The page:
Renken belonged to an antique automobile club and was known as the friendly driver of a Ford Model A who was always volunteering to help.
Robin Reedy, who was also in the Carson-Tahoe Region of the Antique Automobile Club of America, said she was surprised to learn Renken's age.
"I would never have known she was 74 by the way she acted," she said.
Koontz, who worked at a Walmart and as a manicurist at a local salon, was remembered by co-workers Tuesday as a positive woman who loved wearing bright colors. Her Walmart colleagues wore memorial buttons with her picture.
She was "the only person I know that could come to work wearing lime green glasses and lime green crocs and rock it," said Teri Bower, who works at the store.
Koontz and her daughter were best friends, Bower said, and the mother had saved up money and surprised her daughter with a trip to Las Vegas for her 21st birthday in December.
Bower said the killings had shaken the quiet community where everyone knows everyone and big news is a pending storm "or a bear running down Main Street."
"This does not happen around here," Bower said. "It's crazy."
End of article.
2) Be honest about your feelings.
3) Does this add fuel to the fire of the immigration debate?
4) In your estimation, is the 19-year-old guilty?
5) Do you know how he came into the US over a year ago?
6) Based on all the evidence you have seen and heard, as if you are in a jury box, what do you want to do now?
The book of Proverbs says, "Pride goes before a fall." (16.18) An online dictionary 'translates' this to "said to emphasize that if you are too confident about your abilities, something bad will happen that shows that you are not as good as you think." That pronouncement makes sense to anyone who was running first and ended dead last. It makes sense to those who watched Steven Bradbury win the Olympic gold medal in 2002 in the 1,000-metre speed skating event. But making sense doesn't always translate to owning something.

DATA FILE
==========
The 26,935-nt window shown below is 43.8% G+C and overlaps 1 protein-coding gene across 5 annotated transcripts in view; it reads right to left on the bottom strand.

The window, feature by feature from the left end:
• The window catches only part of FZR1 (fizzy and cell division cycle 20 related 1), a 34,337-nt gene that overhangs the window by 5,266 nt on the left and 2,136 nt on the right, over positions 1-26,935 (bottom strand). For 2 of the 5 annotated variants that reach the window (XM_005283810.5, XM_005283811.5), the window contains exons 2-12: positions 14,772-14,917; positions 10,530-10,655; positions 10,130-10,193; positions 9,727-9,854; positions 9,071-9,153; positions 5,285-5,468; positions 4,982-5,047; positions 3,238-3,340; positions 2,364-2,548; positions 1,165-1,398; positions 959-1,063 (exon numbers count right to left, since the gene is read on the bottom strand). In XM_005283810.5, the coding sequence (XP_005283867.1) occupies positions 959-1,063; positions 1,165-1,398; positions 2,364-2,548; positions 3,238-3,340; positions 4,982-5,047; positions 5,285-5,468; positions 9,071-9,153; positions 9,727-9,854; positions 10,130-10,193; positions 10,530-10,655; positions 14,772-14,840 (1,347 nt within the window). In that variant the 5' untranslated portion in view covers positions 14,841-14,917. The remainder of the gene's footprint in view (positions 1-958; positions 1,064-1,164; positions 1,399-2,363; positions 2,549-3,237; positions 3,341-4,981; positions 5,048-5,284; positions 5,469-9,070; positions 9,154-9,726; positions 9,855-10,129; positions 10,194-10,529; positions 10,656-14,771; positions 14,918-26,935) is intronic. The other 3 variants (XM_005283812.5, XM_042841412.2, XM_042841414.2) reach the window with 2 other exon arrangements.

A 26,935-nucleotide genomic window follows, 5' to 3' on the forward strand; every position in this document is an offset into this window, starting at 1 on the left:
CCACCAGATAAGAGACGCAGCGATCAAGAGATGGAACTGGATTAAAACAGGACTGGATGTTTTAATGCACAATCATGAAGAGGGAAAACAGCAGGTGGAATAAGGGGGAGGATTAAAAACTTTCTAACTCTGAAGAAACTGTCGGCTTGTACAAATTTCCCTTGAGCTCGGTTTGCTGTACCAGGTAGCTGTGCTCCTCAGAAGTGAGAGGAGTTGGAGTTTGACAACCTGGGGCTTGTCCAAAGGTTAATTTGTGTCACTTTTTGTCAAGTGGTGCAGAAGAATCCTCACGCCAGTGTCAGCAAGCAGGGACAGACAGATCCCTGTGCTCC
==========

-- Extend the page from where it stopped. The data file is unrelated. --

I really liked Alex Smith's comments after Thursday night's victory of the Kansas City Chiefs over the almost-never-lose-at-home New England Patriots at Foxboro. Tom Brady led the opening drive for the Pats into the Chiefs' end zone without so much as a drop of sweat. After a fumble by the Chiefs on the next play, Brady had the Pats down at the Chiefs' goal again. But some serious defence and some good continuing work…
This week is a 'free' class Level 1,intermediates, for anyone who is looking for a new Hebrew class. New 10 week term starts 22 July. Bondi Junction. Ring 9388.0559 to book. Pass on this information to your mates and those you don't like, too. We'd welcome all learners.
Some of the beginners are continuing. They know their alef-bet and many early vocabulary words. This Level 1, intermediate class is for those who want to keep going.
Cost is $150 for the 10 weeks (School term), including the book and all materials, and a fun time together each Thursday @ 7:15 pm (to 8:30 pm).
The show is not new, but it was new to me last night. Reviewing a long-established musical is a bit unnecessary for many, but I like to ponder what I saw and heard, and to share it with you, my faithful followers. Some spoilers are here, but since the play has been out for so long, I feel the liberty. So here goes.
The themes included truth-telling vs lying, Americana (represented in Salt Lake City and Orlando, Florida) vs the rest of the world, and religion itself, of course. The dynamics of working and living life together plays out as does humility as a positive human trait. So much in a song-and-dance extravaganza. Let's unpack this.
Listen to these lines from the opening song. While everyone is ringing doorbells and trying to wiggle their way into people's homes, Arnold Cunningham, a missionary trainee, is being direct: "Hello, would you like to change religions? I have a free book written by Jesus" All a leader of the missionaries quickly replies with: "No, n…